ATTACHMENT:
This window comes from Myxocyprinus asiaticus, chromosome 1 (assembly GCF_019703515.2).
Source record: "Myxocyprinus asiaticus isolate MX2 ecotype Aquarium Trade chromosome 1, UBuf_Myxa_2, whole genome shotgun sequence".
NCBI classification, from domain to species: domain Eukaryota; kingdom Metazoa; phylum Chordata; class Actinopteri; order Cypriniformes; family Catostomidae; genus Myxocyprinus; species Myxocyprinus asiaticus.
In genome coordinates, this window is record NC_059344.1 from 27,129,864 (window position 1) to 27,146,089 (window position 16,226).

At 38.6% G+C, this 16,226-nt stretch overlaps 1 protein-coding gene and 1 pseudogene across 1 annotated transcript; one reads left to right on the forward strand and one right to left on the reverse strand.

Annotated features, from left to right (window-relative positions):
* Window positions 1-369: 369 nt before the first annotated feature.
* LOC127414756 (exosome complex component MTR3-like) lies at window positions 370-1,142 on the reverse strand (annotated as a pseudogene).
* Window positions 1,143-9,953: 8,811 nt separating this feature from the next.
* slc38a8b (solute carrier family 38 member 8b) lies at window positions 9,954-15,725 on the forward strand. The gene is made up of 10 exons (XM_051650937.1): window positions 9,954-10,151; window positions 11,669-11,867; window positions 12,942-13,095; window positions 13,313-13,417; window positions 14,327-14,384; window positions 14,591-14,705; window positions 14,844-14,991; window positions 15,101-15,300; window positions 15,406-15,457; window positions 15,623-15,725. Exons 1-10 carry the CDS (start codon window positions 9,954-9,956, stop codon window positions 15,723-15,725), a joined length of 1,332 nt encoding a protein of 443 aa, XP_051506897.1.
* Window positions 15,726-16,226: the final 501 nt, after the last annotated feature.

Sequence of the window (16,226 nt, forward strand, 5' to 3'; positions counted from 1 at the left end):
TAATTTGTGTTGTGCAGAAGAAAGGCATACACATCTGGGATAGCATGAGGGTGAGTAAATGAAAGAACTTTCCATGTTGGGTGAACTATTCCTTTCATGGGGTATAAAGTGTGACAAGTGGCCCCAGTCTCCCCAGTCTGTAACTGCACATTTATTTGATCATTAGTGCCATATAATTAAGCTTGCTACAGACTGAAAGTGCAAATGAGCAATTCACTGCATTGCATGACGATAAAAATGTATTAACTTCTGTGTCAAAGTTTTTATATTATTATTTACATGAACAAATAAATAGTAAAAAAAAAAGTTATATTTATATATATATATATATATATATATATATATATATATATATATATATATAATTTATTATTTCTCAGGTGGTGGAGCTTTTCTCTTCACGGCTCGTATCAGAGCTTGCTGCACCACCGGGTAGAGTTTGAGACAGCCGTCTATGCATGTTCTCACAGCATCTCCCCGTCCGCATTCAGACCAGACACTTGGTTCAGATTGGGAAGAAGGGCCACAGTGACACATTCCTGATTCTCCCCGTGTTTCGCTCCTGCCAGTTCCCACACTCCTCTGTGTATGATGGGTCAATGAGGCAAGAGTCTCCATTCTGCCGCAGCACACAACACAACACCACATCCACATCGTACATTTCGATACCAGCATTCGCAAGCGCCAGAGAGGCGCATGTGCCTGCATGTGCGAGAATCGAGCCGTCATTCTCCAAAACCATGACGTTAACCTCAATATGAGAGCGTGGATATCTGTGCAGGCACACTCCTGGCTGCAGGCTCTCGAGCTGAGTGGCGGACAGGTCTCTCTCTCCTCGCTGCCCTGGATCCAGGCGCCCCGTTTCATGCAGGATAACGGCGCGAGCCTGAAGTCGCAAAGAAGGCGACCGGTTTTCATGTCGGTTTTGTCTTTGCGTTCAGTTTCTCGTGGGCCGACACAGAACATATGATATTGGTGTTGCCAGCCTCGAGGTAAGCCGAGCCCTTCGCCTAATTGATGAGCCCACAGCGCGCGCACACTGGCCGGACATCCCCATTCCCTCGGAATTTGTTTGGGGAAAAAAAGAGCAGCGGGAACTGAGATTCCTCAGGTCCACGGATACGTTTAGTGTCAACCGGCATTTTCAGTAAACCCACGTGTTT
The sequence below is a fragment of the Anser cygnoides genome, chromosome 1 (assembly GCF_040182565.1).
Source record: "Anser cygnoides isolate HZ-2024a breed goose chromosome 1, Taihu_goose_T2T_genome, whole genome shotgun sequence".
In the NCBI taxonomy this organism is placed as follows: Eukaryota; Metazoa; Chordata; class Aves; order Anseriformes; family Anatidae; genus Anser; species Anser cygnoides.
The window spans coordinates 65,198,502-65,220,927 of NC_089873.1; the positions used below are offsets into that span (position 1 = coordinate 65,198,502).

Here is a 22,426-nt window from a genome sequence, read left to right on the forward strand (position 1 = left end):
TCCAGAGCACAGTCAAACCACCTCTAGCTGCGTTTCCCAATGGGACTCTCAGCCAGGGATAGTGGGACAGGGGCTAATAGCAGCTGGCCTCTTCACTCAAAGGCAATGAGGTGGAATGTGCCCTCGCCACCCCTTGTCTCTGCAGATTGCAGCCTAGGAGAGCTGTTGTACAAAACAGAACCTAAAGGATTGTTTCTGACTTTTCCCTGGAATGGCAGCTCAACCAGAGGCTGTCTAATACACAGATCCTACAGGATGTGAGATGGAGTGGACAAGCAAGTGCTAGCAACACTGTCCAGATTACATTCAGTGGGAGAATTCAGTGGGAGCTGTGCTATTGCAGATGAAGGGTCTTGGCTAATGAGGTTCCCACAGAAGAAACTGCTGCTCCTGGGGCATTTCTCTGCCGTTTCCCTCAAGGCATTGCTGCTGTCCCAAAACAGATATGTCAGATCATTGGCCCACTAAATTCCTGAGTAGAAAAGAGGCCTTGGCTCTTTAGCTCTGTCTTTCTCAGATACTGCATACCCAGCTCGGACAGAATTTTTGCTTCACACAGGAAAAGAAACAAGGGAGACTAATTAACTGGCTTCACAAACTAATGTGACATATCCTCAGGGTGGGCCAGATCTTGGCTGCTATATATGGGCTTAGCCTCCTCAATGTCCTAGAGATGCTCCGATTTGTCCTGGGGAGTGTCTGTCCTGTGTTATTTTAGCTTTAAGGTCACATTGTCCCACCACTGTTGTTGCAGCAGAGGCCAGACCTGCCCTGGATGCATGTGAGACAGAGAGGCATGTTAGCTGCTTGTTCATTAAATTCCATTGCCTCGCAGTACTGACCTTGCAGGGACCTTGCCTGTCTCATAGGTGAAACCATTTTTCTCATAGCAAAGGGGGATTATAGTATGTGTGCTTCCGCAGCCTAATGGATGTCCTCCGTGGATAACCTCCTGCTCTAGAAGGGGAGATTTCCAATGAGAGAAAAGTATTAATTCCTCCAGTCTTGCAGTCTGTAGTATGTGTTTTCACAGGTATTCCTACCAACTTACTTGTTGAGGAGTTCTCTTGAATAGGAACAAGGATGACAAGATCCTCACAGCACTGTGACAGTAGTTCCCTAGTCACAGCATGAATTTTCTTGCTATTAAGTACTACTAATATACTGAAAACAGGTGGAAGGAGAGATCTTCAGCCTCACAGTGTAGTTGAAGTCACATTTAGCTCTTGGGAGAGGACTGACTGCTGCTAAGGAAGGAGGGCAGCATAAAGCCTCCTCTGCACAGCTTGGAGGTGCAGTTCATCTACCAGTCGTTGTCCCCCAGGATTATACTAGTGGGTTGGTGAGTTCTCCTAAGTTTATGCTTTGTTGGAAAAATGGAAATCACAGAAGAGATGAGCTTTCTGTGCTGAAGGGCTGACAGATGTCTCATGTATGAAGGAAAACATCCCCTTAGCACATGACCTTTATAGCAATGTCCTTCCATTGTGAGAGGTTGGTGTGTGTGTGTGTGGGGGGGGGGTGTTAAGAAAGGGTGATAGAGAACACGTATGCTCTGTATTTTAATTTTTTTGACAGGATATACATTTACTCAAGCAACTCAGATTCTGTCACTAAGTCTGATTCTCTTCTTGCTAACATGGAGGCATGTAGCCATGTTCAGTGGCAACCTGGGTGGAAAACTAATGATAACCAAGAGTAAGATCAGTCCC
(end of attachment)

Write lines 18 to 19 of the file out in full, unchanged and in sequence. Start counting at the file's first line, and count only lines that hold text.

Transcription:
Here is a 22,426-nt window from a genome sequence, read left to right on the forward strand (position 1 = left end):
TCCAGAGCACAGTCAAACCACCTCTAGCTGCGTTTCCCAATGGGACTCTCAGCCAGGGATAGTGGGACAGGGGCTAATAGCAGCTGGCCTCTTCACTCAAAGGCAATGAGGTGGAATGTGCCCTCGCCACCCCTTGTCTCTGCAGATTGCAGCCTAGGAGAGCTGTTGTACAAAACAGAACCTAAAGGATTGTTTCTGACTTTTCCCTGGAATGGCAGCTCAACCAGAGGCTGTCTAATACACAGATCCTACAGGATGTGAGATGGAGTGGACAAGCAAGTGCTAGCAACACTGTCCAGATTACATTCAGTGGGAGAATTCAGTGGGAGCTGTGCTATTGCAGATGAAGGGTCTTGGCTAATGAGGTTCCCACAGAAGAAACTGCTGCTCCTGGGGCATTTCTCTGCCGTTTCCCTCAAGGCATTGCTGCTGTCCCAAAACAGATATGTCAGATCATTGGCCCACTAAATTCCTGAGTAGAAAAGAGGCCTTGGCTCTTTAGCTCTGTCTTTCTCAGATACTGCATACCCAGCTCGGACAGAATTTTTGCTTCACACAGGAAAAGAAACAAGGGAGACTAATTAACTGGCTTCACAAACTAATGTGACATATCCTCAGGGTGGGCCAGATCTTGGCTGCTATATATGGGCTTAGCCTCCTCAATGTCCTAGAGATGCTCCGATTTGTCCTGGGGAGTGTCTGTCCTGTGTTATTTTAGCTTTAAGGTCACATTGTCCCACCACTGTTGTTGCAGCAGAGGCCAGACCTGCCCTGGATGCATGTGAGACAGAGAGGCATGTTAGCTGCTTGTTCATTAAATTCCATTGCCTCGCAGTACTGACCTTGCAGGGACCTTGCCTGTCTCATAGGTGAAACCATTTTTCTCATAGCAAAGGGGGATTATAGTATGTGTGCTTCCGCAGCCTAATGGATGTCCTCCGTGGATAACCTCCTGCTCTAGAAGGGGAGATTTCCAATGAGAGAAAAGTATTAATTCCTCCAGTCTTGCAGTCTGTAGTATGTGTTTTCACAGGTATTCCTACCAACTTACTTGTTGAGGAGTTCTCTTGAATAGGAACAAGGATGACAAGATCCTCACAGCACTGTGACAGTAGTTCCCTAGTCACAGCATGAATTTTCTTGCTATTAAGTACTACTAATATACTGAAAACAGGTGGAAGGAGAGATCTTCAGCCTCACAGTGTAGTTGAAGTCACATTTAGCTCTTGGGAGAGGACTGACTGCTGCTAAGGAAGGAGGGCAGCATAAAGCCTCCTCTGCACAGCTTGGAGGTGCAGTTCATCTACCAGTCGTTGTCCCCCAGGATTATACTAGTGGGTTGGTGAGTTCTCCTAAGTTTATGCTTTGTTGGAAAAATGGAAATCACAGAAGAGATGAGCTTTCTGTGCTGAAGGGCTGACAGATGTCTCATGTATGAAGGAAAACATCCCCTTAGCACATGACCTTTATAGCAATGTCCTTCCATTGTGAGAGGTTGGTGTGTGTGTGTGTGGGGGGGGGGTGTTAAGAAAGGGTGATAGAGAACACGTATGCTCTGTATTTTAATTTTTTTGACAGGATATACATTTACTCAAGCAACTCAGATTCTGTCACTAAGTCTGATTCTCTTCTTGCTAACATGGAGGCATGTAGCCATGTTCAGTGGCAACCTGGGTGGAAAACTAATGATAACCAAGAGTAAGATCAGTCCC